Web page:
“Be happy when you cook. I usually dance and sing in the kitchen.”
Jason Montelibano has been at Chapter One: The Modern Local since the beginning two and a half years ago, yet he only moved up to the executive chef position earlier this year. He has an impossible-to-ignore nickname and an appetite to excel in the kitchen. We converse over a dish of sisig fries and live jazz.
Your earliest food memory:
Pan de Sal (Filipino bread). I still loved watching cartoons, but every Saturday, I looked forward to helping a local bakery in the Philippines knead dough and bake bread.
Most undervalued ingredient:
Vegetables. Taking a vegetable you see every day and making it unique is how I get passionate with my food.
Which responsibility did you enjoy doing most during your time at Irvine Fish Market?
Fishmongering. I learned a lot when I mongered different kinds of fish. The worst part was coming home and smelling like fish guts, but it was a good skill to have.
Your strategy of working your way up at Chapter One is similar that at Irvine Fish Market. Many chefs would rather bounce between multiple restaurants to gain a greater breadth of knowledge. Why did you choose this route?
At Chapter One, it's basically like a big family. It's home away from home. I love the people here, and it makes long days go by.
Where was your most recent meal?
Chef Ryan Velilla's BBQ brisket sandwich at C4 Deli: The Cure for the Common. It's really amazing. Your mind would be blown if you ate it.
Culinarily speaking, Orange County has the best:
Young and hungry/talented chefs.
What is your most popular item?
There's a buzz going around about the sisig fries — pork jowl, pig ears and pulled pork on some fries, with pickled red onions and a fried egg.
What is your beverage of choice?
Freshly squeezed calamansi (a kumquat hybrid) juice. I usually get it from family friends who have a tree. Some Asian markets carry it.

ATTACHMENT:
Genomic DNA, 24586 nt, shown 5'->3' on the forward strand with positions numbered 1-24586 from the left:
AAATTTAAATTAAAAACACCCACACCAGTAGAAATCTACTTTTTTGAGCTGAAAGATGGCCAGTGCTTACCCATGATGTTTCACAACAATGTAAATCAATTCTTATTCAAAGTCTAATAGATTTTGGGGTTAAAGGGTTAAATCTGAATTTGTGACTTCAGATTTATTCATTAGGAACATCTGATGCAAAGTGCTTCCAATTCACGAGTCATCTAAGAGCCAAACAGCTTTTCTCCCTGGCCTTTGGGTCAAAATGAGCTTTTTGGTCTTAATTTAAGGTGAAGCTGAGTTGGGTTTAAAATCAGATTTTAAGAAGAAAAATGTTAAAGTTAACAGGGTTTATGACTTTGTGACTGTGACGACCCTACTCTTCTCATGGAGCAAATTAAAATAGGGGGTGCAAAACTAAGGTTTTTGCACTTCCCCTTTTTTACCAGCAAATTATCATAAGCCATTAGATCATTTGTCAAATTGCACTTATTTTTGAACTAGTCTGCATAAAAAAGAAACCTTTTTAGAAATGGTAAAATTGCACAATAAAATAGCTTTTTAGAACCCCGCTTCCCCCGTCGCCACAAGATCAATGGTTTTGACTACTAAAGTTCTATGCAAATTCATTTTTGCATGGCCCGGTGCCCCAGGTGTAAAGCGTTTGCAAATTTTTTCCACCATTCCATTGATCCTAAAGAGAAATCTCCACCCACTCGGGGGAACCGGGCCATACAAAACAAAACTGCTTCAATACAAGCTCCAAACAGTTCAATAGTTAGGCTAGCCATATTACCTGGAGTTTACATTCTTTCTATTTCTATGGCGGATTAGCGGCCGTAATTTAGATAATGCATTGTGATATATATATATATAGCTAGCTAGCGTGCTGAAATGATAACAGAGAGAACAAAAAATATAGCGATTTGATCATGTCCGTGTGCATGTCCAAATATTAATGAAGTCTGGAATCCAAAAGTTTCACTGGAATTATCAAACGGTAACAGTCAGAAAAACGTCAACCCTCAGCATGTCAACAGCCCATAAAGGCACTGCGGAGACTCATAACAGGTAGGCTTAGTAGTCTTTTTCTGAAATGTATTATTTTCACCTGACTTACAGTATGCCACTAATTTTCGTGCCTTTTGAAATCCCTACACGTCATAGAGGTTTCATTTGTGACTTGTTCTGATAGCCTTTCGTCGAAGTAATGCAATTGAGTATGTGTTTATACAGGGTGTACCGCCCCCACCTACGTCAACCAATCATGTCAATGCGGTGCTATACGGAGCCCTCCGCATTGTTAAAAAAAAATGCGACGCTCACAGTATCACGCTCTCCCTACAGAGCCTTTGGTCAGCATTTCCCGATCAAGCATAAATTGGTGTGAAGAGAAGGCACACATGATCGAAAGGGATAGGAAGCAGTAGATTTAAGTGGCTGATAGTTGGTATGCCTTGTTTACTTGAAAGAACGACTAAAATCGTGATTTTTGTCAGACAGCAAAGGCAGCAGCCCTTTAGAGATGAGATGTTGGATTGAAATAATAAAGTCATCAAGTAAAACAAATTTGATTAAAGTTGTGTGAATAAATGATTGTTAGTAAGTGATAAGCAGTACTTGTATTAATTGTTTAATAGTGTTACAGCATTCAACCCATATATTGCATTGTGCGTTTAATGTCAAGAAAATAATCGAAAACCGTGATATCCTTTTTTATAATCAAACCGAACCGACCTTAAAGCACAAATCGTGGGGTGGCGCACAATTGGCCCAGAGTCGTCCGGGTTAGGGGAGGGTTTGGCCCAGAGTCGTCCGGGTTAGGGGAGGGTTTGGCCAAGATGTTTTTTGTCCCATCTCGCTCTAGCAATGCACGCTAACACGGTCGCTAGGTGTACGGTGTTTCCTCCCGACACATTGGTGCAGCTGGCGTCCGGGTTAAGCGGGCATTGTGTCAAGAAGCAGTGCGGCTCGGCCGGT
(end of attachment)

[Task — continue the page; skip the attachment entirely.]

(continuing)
Are there ideas or lessons that you might not have learned as quickly if you didn't attend culinary school?
Eventually, you will learn things as you go in a restaurant, but butchering meats — like a whole side of beef and pork — would be it. I was lucky enough that one of my instructors in school also owned a farm in Chino Hills.
What are your favorites on Chapter One's menu?
Fried chicken, lamb and gnocchi, and the Kurobuta pork chop.
One food you can't live without:
Jollibee's spaghetti and three-piece chicken meal with gravy, with a side of rice. What can I say? I'm a true F.O.B.
Sheldon Simeon of Top Chef: Seattle. A proud moment of being Filipino was when he had a great restauranteur like Danny Meyer raving about his sinigang.
How old were you when you killed your first chicken, and what was the experience like?
I believe I was 7. I'll never forget it. I had to hold the chicken steady while my grandma slit its throat to save the blood. The chicken went into shock and eventually pooped on me.
Weirdest customer request (and did you do it?):
I haven't had one yet at Chapter One, mainly because the servers know the limits when it comes to special requests. But once I had to make a salad for Mr. Heinz, as in the ketchup, at the Island Hotel, and he requested the salad to be chopped super-fine.
Tell us about working under David Man at the Island Hotel.
Working at the Island Hotel was the start of my culinary career. I worked with ingredients I didn't know about as a young cook, so it expanded my vision for flavor profiles and plated dishes.
Favorite meal growing up:
Arroz Valenciana, otherwise known as a poor man's paella. My grandma made it the best! It was really sticky, with seafood and vegetables.
Your best recent food find:
The buffalo duck leg from Lola Gaspar. [The staff] had me try it. It was crispy, but it was still tender inside. I think I had two that day. It was that good.
Strangest thing you've ever eaten:
I ate a lot of strange things when I was growing up. From chicken head to chicken intestine and dog — just kidding. Balut would probably top it; nothing is more strange than biting into an unfertilized duck fetus. But it's still amazing.
Favorite places to eat (besides your own):
Magic Wok in Artesia has this dish called crispy pata (deep fried pork knuckle). It's well worth the heart attack.
You're making breakfast. What are you having?
Corned beef with garlic fried rice and scrambled eggs.
Is there a dish that you'd like to learn how to make?
The art of cheese making. I'm lactose intolerant when it comes to soft cheese, but that doesn't stop me from gorging myself with some good cheese.